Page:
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Discussion Starter #1
Is it just me? Or am I noticing a few tshirt online stores with no categories listed and just a one array page of tshirt product?

Its interesting though, I think tshirt online store design is fundamentally different from some other sites, and I hate to refer to this but take a certain major online book store... their category listings are clearly marked on the left hand side.

So I guess a few things come to mind when designing my own tshirt online store..

1. Just how many categories of tshirt can you have? eg Humour, Political, Sport etc [depends on the niche market your catering to]

2. If so I wonder how differently and more interestingly it could be listed on a website.. the smart thing is to list it on the homepage, and have the categories accessable from any webpage the customer goes to on your website, and where on the page to put them? On the top vertically and very bottom? Down the left hand side, down the right.. so many ways

3. It also depends just how many designs of tshirts you have, I assume those who could print-on-demand could list a heck of a lot more than someone who prints up the stock before hand ready to ship incase a customer buys [but then again a person with ALOT of money I spose could have just as much ready-to-ship stock than someone who has say, a gazillion designs all print-per-order-as-they-come]

:rolleyes:
 

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I'd be very interested in hearing replies with people who have results or feedback from this scenario!

I myself have my shirts currently listed only via design on my index (or main) html page. Underneath each shirt I link the design to each style that it is available in.

Once a custommer is in the store page of my website - Categories are listed on the LEFT side of the page.

I will be redesigning the layout of my index page to clearly showcase categories of product, starting with two main categories..
1. Men's
2. Women's
I'll then break them down by product in sub-categories > t-shirts > wife beaters > booty shorts, etc.

and I may have some additional misc. or unisex categories like Sneakers, Caps, Buckles, etc.

I also think that I'll add categories by design niche - i may end up double or triple listing something, but I'd rather have my surfer hit my product a few more times then miss it entirely.

Also, have you considered adding a Site Map - I'm in the process of putting one on my website.
I believe this helps in indexing all of your products so that if a surfer is savvy enough, he looks at the bottom of your page and sees that he/she can view/choose every page of your site.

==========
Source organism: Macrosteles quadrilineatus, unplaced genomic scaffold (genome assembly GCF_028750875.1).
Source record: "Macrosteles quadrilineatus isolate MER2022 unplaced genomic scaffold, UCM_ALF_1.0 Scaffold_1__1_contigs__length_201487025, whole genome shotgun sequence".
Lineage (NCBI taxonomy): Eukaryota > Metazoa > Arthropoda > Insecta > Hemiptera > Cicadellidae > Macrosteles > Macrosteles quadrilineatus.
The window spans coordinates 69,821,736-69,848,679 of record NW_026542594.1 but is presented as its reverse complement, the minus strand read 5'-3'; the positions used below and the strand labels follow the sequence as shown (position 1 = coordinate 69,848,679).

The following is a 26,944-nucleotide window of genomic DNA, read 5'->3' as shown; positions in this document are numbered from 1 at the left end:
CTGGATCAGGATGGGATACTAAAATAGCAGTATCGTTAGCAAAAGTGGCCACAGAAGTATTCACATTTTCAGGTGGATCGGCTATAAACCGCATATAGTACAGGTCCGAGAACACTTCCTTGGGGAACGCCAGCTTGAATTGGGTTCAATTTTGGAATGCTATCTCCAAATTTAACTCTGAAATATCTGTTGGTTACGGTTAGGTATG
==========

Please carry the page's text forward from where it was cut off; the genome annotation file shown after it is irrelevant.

Site Map also helps in having Google index all of the pages of your website!

some info on Google Site Maps, start here:
http://www.google.com/webmasters/sitemaps/docs/en/protocol.html

So, to answer one of your questions, long winded, sorry, I don't think you can have enough categories. I am no expert though.

--
ezra
 

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Or am I noticing a few tshirt online stores with no categories listed and just a one array page of tshirt product?
I think that's because many online t-shirt stores target a specific "niche", so the whole site is one "category" of designs.

When you look at site with multiple categories of designs or a wide range of designs (choiceshirts, t-shirtking, cafepress premium stores), you will normally see a navigation menu down the left hand side that shows the different subject categories.

. Just how many categories of tshirt can you have? eg Humour, Political, Sport etc
As many as you need :) I wouldn't go into to many "sub-categories" though because then you are creating too many "clicks" to make the customer complete the sale.

Each click is a critical buying decision that the customer has to make. Too many clicks and that decision might not go in your favor :)

2. If so I wonder how differently and more interestingly it could be listed on a website.. the smart thing is to list it on the homepage, and have the categories accessable from any webpage the customer goes to on your website, and where on the page to put them?
I think this is where useability and customer expectations can play a factor. Customers may normally expect a navigation menu to be down the left hand side. If you get too "cute" with it, you may confuse the customer and have it backfire.

I definitely think if you have a bunch of categories, they should be available from EVERY page of your site to help your site remain easy to navigate. I think a customer should be able to reach any page of your site from any other page of your site (at least that's just my philospohy). Mainly because with search engines becoming more advanced, many times customers will enter into your site from DEEP within your site and may never see your homepage.

. It also depends just how many designs of tshirts you have, I assume those who could print-on-demand could list a heck of a lot more than someone who prints up the stock before hand ready to ship incase a customer buys
I'm not sure if it's a matter of print-on-demand vs stocked pre-printed designs when it comes to a number the number of categories you need. I think it depends on what type of t-shirt site you have.